Britain has a poor record in regard to its overseas territories. Compared with France or the Netherlands, it is mean and penny-pinching. St Helena, Pitcairn, Bermuda and Tristan da Cunha may be too far away from anywhere to consider other options. But what about the two territories with a single direct connection to a much larger Spanish-speaking nation: Gibraltar attached to Spain and the Falklands off the coast (at some distance it is true) of Argentina?
Why is Gibraltar still British? And the Falklands? We presume that the overseas British will always be more patriotic than those in the mother country, but this is an arrogant presumption. The fact is both these tiny communities could so easily have been incorporated into their much larger neighbours.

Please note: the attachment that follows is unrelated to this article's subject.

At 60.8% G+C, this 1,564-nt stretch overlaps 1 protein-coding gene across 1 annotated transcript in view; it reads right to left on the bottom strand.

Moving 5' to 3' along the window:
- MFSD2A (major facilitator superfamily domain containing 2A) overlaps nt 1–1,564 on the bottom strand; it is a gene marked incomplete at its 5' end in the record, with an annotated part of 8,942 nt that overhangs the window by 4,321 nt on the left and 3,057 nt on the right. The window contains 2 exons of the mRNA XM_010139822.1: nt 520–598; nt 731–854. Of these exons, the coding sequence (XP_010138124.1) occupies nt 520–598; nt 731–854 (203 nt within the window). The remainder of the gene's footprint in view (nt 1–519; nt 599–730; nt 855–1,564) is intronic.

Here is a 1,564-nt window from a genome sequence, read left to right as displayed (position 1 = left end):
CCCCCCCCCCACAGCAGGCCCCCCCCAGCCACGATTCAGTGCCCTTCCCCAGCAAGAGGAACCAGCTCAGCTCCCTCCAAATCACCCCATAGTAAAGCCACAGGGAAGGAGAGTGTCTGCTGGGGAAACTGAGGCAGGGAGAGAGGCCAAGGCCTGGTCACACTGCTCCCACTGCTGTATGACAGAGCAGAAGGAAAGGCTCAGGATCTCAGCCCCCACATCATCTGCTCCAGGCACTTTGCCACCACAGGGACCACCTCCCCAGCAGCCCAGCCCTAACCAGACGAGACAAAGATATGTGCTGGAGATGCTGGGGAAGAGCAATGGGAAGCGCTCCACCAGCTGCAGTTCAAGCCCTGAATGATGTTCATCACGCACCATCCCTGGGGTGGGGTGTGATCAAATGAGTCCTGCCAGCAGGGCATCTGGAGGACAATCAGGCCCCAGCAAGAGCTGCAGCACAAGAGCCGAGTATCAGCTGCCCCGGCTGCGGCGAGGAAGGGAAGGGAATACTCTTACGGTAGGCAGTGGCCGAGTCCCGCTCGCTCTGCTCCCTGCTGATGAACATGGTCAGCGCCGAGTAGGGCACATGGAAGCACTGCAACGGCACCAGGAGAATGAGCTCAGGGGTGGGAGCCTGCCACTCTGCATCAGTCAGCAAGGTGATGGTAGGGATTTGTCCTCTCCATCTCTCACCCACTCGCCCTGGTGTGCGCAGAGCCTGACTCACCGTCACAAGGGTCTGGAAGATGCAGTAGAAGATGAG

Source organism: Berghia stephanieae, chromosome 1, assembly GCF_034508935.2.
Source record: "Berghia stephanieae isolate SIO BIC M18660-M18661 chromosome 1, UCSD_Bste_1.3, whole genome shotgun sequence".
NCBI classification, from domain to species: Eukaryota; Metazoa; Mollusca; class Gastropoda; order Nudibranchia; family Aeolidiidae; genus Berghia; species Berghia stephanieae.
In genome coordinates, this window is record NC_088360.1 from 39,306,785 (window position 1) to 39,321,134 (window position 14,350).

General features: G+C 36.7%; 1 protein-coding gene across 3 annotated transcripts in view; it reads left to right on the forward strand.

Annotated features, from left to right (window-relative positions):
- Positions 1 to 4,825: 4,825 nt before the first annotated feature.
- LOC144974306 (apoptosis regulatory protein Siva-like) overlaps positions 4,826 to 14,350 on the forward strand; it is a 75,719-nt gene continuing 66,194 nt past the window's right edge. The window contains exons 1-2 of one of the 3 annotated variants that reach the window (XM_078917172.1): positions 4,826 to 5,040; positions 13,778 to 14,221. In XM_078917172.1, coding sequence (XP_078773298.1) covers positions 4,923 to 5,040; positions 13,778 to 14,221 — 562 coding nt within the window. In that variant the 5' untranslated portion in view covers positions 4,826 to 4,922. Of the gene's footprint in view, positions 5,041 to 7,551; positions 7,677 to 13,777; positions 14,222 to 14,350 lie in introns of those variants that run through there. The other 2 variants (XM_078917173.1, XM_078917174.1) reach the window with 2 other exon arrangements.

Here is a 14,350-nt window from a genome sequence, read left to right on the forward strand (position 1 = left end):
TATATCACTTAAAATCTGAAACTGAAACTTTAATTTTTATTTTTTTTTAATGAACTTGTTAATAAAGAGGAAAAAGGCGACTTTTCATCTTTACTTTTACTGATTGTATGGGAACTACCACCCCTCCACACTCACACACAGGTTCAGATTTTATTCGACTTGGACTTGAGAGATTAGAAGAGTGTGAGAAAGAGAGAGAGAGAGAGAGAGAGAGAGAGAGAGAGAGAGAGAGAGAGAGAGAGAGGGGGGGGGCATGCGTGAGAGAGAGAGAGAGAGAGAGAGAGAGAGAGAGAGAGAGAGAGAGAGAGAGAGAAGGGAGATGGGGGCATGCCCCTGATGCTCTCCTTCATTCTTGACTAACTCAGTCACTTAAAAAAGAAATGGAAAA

What did they ever get from Britain back in the Fifties, Sixties or Seventies? Not much. All was closure, withdrawal and managed decline. Why are they still British? Because of the foolish, short-sighted and arrogant opposition of their larger neighbour.
Had Franco not closed the border, and had the Spanish government not continued its low-level harassment ever since, things would have been different. Had Argentina held out an olive branch instead of invasion, those islands might now be full of Argentineans.
One cannot write too much what-if history, but it is worth noting that the foolish failure to work for any kind of proper provision or structural accommodation for the tiny minority has fuelled anti-Spanish and anti-Argentinean feeling more effectively than anything else.
Spain and Argentina are still paying for their folly and meanness – an analogy worth remembering when a Code of Practice is being considered.
Forget for a moment the serious theological arguments and consider the social context of what is being debated and discussed. Meanness will drive the opposition underground, harden the resolve of the faithful remnant, and ensure a bitter fight for decades to come.